Goal of surveys is to determine status of several key quality of life issues.

Regional non-profit organization Promise Neighborhoods of the Lehigh Valley began conducting its annual Neighborhood Survey of its Allentown Promise Neighborhood (APN) earlier this week, and has also started the survey in its new Easton Promise Neighborhood (EPN). They will be completed by the end of summer with results tallied in September. The surveys allow neighborhood residents to help PNLV identify their needs related to the organization’s Promises.

PNLV conducted its first survey last summer in the APN, which encompasses nine square blocks of the Old Allentown Historic District with approximately 827 households. The 2014 survey had a 74 percent response rate, with feedback from 603 of those residences, resulting in a very strong and accurate statistical sample.

Since no baseline data for that specific neighborhood existed at the time, the organization will use the results of this year’s survey to compare to last year’s results in order to determine if improvements are being made in the neighborhood. Each year’s survey results tell PNLV where it needs to focus its efforts most in the coming year in order to best help families and children. (To read the results of the 2014 APN survey, download a PDF summary here –

This is the first year for the EPN survey, which is being done in Census tract 142 in a section of the city’s West Ward neighborhood. Baseline data will be collected this year and used for comparison with next year’s survey results. PNLV plans to conduct its surveys each summer in all of its local neighborhoods. The Easton Promise Neighborhood was announced in March of this year, and is the second in the region after Allentown’s, which was started seven years ago. A Bethlehem Promise Neighborhood is also in the works.

Surveys are conducted in English and Spanish by a team of part-time, temporary Resident Liaisons hired by PNLV. They are done door-to-door as well as at EPN and APN booths at various community events this summer. All staff members have been trained by professionals who volunteer on PNLV’s Measurement and Evaluation Committee in how to properly conduct the surveys. Questions deal with issues related to housing, education, employment, and community evolvement and engagement.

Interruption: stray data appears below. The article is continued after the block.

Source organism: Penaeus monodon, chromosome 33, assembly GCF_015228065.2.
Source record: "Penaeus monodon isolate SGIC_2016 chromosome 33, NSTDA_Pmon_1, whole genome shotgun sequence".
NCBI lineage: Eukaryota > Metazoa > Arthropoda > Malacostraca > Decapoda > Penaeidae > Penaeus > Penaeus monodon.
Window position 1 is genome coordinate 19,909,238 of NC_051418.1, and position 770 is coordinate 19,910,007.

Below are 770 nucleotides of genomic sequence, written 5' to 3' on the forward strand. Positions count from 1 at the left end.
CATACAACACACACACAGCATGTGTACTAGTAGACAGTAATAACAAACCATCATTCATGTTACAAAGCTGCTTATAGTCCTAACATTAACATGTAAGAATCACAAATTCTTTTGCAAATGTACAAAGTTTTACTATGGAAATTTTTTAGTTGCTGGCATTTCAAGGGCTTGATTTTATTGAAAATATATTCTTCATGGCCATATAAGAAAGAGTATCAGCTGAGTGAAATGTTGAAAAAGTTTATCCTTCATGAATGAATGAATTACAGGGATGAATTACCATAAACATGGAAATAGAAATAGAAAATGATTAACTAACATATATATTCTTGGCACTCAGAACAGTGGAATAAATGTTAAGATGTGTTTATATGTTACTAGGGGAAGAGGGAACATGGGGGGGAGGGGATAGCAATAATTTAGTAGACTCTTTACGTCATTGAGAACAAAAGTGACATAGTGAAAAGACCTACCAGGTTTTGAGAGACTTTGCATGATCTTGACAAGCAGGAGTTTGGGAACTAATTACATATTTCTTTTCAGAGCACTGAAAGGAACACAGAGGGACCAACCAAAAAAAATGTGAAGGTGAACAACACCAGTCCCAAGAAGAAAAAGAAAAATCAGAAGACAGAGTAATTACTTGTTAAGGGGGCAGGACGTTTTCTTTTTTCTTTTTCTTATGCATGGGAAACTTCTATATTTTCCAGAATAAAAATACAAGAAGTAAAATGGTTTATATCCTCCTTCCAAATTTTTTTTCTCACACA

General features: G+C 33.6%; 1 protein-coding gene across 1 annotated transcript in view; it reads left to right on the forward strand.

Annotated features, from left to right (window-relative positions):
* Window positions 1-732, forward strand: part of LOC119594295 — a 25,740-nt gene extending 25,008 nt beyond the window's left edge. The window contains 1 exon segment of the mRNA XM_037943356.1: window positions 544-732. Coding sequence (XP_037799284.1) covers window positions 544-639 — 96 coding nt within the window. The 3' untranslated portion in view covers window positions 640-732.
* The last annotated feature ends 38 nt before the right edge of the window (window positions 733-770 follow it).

Inspired by the Harlem Children’s Zone, the U.S. Department of Education’s federal Promise Neighborhoods program is an initiative designed to break the cycle of generational poverty by wrapping children in a pipeline of health, social, and educational supports from birth through college. It utilizes efforts to mobilize residents, community partners, educational institutions, and business leaders to ensure the success of children from birth to career so they will thrive, succeed in school and become vital members in the community.

Promise Neighborhoods are built on a foundation of nine promises that guide their operation. In order to achieve the best results with a limited staff and limited funding, PNLV has chosen to focus its efforts in the community on the following promises:

  • Children are Ready for Kindergarten
  • Students are Supported in Learning by Family and Community
  • Students are Proficient in Core Subjects

About Promise Neighborhoods of the Lehigh Valley
Founded in 2007 by United Way of the Greater Lehigh Valley, Promise Neighborhoods of the Lehigh Valley unites residents and leaders from various sectors to ensure the success of children from birth through career. Promise Neighborhoods accomplishes its work through place-based, collective impact efforts. Its office is located at 1101 Hamilton Street, Suite 345-346 in Downtown Allentown. For more information, visit





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